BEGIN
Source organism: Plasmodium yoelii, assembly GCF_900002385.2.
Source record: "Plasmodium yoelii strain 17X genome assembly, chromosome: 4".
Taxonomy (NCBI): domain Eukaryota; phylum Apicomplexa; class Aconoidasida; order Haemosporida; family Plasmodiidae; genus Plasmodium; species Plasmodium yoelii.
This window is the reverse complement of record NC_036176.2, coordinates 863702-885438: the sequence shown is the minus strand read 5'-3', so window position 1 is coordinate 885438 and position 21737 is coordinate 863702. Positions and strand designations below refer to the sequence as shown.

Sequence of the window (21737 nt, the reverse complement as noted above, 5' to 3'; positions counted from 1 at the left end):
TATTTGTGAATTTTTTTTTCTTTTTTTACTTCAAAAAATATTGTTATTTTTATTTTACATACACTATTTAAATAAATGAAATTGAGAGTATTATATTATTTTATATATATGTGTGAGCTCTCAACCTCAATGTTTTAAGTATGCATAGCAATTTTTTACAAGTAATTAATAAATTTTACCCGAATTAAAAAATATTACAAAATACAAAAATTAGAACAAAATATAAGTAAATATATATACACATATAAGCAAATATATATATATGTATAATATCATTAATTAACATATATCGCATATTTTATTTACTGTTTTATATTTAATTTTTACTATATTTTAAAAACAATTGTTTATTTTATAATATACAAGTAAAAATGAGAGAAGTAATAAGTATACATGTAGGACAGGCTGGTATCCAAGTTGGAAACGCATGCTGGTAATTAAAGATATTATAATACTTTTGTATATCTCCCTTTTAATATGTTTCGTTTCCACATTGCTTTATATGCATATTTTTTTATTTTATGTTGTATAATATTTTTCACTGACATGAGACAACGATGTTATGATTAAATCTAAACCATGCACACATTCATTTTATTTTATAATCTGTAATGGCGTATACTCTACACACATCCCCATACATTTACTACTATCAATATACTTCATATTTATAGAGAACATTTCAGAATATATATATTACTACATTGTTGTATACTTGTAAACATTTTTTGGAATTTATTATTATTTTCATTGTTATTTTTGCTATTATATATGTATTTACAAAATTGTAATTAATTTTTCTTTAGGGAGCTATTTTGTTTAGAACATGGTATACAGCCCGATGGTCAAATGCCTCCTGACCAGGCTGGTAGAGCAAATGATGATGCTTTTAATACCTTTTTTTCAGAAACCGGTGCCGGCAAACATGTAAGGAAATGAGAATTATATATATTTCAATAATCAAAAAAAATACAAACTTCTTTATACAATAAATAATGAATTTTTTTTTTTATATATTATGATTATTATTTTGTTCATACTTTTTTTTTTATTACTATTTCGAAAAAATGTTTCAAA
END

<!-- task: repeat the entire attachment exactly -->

Source organism: Plasmodium yoelii, assembly GCF_900002385.2.
Source record: "Plasmodium yoelii strain 17X genome assembly, chromosome: 4".
Taxonomy (NCBI): domain Eukaryota; phylum Apicomplexa; class Aconoidasida; order Haemosporida; family Plasmodiidae; genus Plasmodium; species Plasmodium yoelii.
This window is the reverse complement of record NC_036176.2, coordinates 863702-885438: the sequence shown is the minus strand read 5'-3', so window position 1 is coordinate 885438 and position 21737 is coordinate 863702. Positions and strand designations below refer to the sequence as shown.

Sequence of the window (21737 nt, the reverse complement as noted above, 5' to 3'; positions counted from 1 at the left end):
TATTTGTGAATTTTTTTTTCTTTTTTTACTTCAAAAAATATTGTTATTTTTATTTTACATACACTATTTAAATAAATGAAATTGAGAGTATTATATTATTTTATATATATGTGTGAGCTCTCAACCTCAATGTTTTAAGTATGCATAGCAATTTTTTACAAGTAATTAATAAATTTTACCCGAATTAAAAAATATTACAAAATACAAAAATTAGAACAAAATATAAGTAAATATATATACACATATAAGCAAATATATATATATGTATAATATCATTAATTAACATATATCGCATATTTTATTTACTGTTTTATATTTAATTTTTACTATATTTTAAAAACAATTGTTTATTTTATAATATACAAGTAAAAATGAGAGAAGTAATAAGTATACATGTAGGACAGGCTGGTATCCAAGTTGGAAACGCATGCTGGTAATTAAAGATATTATAATACTTTTGTATATCTCCCTTTTAATATGTTTCGTTTCCACATTGCTTTATATGCATATTTTTTTATTTTATGTTGTATAATATTTTTCACTGACATGAGACAACGATGTTATGATTAAATCTAAACCATGCACACATTCATTTTATTTTATAATCTGTAATGGCGTATACTCTACACACATCCCCATACATTTACTACTATCAATATACTTCATATTTATAGAGAACATTTCAGAATATATATATTACTACATTGTTGTATACTTGTAAACATTTTTTGGAATTTATTATTATTTTCATTGTTATTTTTGCTATTATATATGTATTTACAAAATTGTAATTAATTTTTCTTTAGGGAGCTATTTTGTTTAGAACATGGTATACAGCCCGATGGTCAAATGCCTCCTGACCAGGCTGGTAGAGCAAATGATGATGCTTTTAATACCTTTTTTTCAGAAACCGGTGCCGGCAAACATGTAAGGAAATGAGAATTATATATATTTCAATAATCAAAAAAAATACAAACTTCTTTATACAATAAATAATGAATTTTTTTTTTTATATATTATGATTATTATTTTGTTCATACTTTTTTTTTTATTACTATTTCGAAAAAATGTTTCAAA